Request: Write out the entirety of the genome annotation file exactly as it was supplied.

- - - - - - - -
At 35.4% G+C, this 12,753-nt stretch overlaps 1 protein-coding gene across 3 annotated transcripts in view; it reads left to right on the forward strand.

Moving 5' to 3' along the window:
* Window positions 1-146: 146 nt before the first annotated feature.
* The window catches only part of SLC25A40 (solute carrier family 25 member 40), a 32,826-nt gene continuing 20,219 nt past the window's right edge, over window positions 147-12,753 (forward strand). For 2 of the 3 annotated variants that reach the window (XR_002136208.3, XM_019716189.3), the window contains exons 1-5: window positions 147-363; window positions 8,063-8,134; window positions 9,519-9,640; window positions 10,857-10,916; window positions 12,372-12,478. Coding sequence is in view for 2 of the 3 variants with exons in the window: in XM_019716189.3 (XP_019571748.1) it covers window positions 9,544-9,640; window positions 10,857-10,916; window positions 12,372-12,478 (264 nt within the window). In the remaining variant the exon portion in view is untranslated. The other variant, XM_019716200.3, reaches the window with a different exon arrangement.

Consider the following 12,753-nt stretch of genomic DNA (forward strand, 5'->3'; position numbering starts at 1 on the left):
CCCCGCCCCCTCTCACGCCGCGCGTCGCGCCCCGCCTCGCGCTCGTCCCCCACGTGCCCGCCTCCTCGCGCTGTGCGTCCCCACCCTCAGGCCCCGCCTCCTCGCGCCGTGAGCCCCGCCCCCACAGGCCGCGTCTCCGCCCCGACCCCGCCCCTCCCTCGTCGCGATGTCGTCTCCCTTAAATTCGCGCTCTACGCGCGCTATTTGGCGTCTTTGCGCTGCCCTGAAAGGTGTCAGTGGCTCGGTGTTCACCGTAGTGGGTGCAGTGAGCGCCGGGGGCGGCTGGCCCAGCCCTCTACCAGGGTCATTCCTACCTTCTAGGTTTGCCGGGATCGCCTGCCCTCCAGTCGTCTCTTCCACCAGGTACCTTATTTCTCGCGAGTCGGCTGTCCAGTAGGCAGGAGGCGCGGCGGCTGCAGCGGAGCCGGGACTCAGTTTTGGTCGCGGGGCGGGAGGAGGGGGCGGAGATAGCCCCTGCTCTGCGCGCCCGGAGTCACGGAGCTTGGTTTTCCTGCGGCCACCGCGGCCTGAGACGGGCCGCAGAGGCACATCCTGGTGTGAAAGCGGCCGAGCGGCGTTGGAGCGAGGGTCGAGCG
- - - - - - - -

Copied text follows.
At 35.4% G+C, this 12,753-nt stretch overlaps 1 protein-coding gene across 3 annotated transcripts in view; it reads left to right on the forward strand.

Moving 5' to 3' along the window:
* Window positions 1-146: 146 nt before the first annotated feature.
* The window catches only part of SLC25A40 (solute carrier family 25 member 40), a 32,826-nt gene continuing 20,219 nt past the window's right edge, over window positions 147-12,753 (forward strand). For 2 of the 3 annotated variants that reach the window (XR_002136208.3, XM_019716189.3), the window contains exons 1-5: window positions 147-363; window positions 8,063-8,134; window positions 9,519-9,640; window positions 10,857-10,916; window positions 12,372-12,478. Coding sequence is in view for 2 of the 3 variants with exons in the window: in XM_019716189.3 (XP_019571748.1) it covers window positions 9,544-9,640; window positions 10,857-10,916; window positions 12,372-12,478 (264 nt within the window). In the remaining variant the exon portion in view is untranslated. The other variant, XM_019716200.3, reaches the window with a different exon arrangement.

Consider the following 12,753-nt stretch of genomic DNA (forward strand, 5'->3'; position numbering starts at 1 on the left):
CCCCGCCCCCTCTCACGCCGCGCGTCGCGCCCCGCCTCGCGCTCGTCCCCCACGTGCCCGCCTCCTCGCGCTGTGCGTCCCCACCCTCAGGCCCCGCCTCCTCGCGCCGTGAGCCCCGCCCCCACAGGCCGCGTCTCCGCCCCGACCCCGCCCCTCCCTCGTCGCGATGTCGTCTCCCTTAAATTCGCGCTCTACGCGCGCTATTTGGCGTCTTTGCGCTGCCCTGAAAGGTGTCAGTGGCTCGGTGTTCACCGTAGTGGGTGCAGTGAGCGCCGGGGGCGGCTGGCCCAGCCCTCTACCAGGGTCATTCCTACCTTCTAGGTTTGCCGGGATCGCCTGCCCTCCAGTCGTCTCTTCCACCAGGTACCTTATTTCTCGCGAGTCGGCTGTCCAGTAGGCAGGAGGCGCGGCGGCTGCAGCGGAGCCGGGACTCAGTTTTGGTCGCGGGGCGGGAGGAGGGGGCGGAGATAGCCCCTGCTCTGCGCGCCCGGAGTCACGGAGCTTGGTTTTCCTGCGGCCACCGCGGCCTGAGACGGGCCGCAGAGGCACATCCTGGTGTGAAAGCGGCCGAGCGGCGTTGGAGCGAGGGTCGAGCG